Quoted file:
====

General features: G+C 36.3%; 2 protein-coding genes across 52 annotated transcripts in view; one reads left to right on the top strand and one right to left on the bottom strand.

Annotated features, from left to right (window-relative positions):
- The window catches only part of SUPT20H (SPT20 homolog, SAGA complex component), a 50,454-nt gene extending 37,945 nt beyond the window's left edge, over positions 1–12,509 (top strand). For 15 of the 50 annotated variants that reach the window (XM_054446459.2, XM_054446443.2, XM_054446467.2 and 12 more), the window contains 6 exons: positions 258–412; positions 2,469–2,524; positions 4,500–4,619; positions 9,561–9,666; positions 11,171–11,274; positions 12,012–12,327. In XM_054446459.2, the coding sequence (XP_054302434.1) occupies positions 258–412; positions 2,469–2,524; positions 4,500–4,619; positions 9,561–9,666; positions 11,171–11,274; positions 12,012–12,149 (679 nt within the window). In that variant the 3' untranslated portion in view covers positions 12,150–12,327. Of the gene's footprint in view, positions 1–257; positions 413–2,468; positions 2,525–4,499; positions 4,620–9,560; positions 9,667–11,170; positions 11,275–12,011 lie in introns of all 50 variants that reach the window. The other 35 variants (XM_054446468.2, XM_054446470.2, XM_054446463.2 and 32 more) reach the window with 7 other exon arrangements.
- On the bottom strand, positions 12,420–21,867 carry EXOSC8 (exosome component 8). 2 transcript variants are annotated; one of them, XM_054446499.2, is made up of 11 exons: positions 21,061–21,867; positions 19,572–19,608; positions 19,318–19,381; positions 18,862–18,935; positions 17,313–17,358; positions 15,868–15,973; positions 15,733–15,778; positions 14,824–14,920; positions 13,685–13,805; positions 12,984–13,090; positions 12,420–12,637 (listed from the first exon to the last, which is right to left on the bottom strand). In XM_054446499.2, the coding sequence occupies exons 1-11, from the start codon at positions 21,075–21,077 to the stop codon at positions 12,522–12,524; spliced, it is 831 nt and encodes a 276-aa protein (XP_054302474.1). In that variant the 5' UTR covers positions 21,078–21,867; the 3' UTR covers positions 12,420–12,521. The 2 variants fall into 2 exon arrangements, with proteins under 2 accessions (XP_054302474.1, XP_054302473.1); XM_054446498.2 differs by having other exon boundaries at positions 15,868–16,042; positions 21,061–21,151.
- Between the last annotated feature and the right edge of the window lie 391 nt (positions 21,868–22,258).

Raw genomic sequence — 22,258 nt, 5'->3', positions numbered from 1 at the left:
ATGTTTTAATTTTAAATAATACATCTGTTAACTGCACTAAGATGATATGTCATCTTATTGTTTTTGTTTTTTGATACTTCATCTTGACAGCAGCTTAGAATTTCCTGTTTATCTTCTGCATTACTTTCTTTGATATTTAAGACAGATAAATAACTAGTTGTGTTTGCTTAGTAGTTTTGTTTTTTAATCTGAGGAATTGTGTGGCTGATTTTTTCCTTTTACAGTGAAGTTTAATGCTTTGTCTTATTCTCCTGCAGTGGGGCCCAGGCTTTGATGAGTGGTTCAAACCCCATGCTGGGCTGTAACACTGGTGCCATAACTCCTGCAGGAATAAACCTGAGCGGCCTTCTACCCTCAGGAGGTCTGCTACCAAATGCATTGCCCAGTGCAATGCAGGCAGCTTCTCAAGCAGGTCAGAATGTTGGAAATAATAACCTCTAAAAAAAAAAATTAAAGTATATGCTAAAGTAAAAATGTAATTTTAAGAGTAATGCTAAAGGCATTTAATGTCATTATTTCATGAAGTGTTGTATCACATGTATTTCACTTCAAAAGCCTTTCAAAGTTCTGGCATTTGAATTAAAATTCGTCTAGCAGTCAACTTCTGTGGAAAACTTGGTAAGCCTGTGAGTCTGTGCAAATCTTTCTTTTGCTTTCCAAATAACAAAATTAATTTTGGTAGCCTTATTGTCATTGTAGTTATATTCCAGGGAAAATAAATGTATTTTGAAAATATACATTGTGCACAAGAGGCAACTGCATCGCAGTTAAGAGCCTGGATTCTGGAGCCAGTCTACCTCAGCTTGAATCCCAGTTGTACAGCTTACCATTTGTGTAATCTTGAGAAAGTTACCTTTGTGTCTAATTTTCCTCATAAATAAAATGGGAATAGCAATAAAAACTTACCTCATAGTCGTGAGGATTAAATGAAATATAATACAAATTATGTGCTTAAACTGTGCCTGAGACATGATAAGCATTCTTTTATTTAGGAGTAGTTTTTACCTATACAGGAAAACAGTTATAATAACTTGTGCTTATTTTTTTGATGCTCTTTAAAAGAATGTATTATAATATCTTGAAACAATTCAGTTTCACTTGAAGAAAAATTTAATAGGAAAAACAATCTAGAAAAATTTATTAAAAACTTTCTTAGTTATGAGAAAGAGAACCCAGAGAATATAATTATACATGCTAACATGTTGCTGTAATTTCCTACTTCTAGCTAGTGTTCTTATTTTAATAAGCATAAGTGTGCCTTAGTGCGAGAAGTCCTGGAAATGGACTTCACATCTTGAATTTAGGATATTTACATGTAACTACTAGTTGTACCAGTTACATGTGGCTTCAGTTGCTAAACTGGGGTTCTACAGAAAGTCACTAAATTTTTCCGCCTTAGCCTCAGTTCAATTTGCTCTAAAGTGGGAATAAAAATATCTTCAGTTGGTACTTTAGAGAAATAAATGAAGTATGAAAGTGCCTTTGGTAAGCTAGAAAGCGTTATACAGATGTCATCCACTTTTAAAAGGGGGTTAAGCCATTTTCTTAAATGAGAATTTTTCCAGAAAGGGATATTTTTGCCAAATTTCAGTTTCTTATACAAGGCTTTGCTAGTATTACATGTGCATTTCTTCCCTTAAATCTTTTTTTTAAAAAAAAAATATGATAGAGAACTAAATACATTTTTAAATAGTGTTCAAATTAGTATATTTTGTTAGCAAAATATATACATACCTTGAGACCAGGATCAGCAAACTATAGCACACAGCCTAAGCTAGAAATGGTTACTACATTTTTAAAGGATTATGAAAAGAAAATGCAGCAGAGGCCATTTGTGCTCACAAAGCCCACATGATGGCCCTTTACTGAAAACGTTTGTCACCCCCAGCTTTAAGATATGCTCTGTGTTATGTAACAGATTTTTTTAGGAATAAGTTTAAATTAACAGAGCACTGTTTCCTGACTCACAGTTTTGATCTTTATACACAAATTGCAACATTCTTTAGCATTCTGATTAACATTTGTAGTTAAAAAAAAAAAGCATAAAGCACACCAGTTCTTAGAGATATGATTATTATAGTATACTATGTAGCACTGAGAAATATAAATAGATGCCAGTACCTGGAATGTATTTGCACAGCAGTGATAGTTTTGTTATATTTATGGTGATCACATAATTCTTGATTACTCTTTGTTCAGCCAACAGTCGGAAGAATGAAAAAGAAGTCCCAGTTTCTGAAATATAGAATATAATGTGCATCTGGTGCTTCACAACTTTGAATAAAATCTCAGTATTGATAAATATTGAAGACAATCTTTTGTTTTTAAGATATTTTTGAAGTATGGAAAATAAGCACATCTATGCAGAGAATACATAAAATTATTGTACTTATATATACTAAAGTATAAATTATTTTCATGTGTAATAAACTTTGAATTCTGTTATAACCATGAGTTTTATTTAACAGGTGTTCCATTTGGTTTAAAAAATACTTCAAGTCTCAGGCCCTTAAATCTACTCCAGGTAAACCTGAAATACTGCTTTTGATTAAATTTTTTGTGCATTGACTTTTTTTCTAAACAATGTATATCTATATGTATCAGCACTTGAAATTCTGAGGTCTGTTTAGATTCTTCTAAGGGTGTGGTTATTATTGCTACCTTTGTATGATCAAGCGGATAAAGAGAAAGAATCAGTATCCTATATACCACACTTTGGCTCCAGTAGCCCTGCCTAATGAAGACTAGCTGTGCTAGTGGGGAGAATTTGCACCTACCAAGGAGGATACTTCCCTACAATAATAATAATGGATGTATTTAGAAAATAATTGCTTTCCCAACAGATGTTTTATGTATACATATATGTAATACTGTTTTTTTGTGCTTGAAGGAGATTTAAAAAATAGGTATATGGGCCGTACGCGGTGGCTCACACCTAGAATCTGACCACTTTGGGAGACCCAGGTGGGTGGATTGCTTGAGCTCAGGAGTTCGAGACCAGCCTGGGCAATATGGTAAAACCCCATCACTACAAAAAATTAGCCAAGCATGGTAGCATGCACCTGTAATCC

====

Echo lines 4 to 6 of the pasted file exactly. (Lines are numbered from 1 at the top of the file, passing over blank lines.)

- On the bottom strand, positions 12,420–21,867 carry EXOSC8 (exosome component 8). 2 transcript variants are annotated; one of them, XM_054446499.2, is made up of 11 exons: positions 21,061–21,867; positions 19,572–19,608; positions 19,318–19,381; positions 18,862–18,935; positions 17,313–17,358; positions 15,868–15,973; positions 15,733–15,778; positions 14,824–14,920; positions 13,685–13,805; positions 12,984–13,090; positions 12,420–12,637 (listed from the first exon to the last, which is right to left on the bottom strand). In XM_054446499.2, the coding sequence occupies exons 1-11, from the start codon at positions 21,075–21,077 to the stop codon at positions 12,522–12,524; spliced, it is 831 nt and encodes a 276-aa protein (XP_054302474.1). In that variant the 5' UTR covers positions 21,078–21,867; the 3' UTR covers positions 12,420–12,521. The 2 variants fall into 2 exon arrangements, with proteins under 2 accessions (XP_054302474.1, XP_054302473.1); XM_054446498.2 differs by having other exon boundaries at positions 15,868–16,042; positions 21,061–21,151.
- Between the last annotated feature and the right edge of the window lie 391 nt (positions 21,868–22,258).

Raw genomic sequence — 22,258 nt, 5'->3', positions numbered from 1 at the left: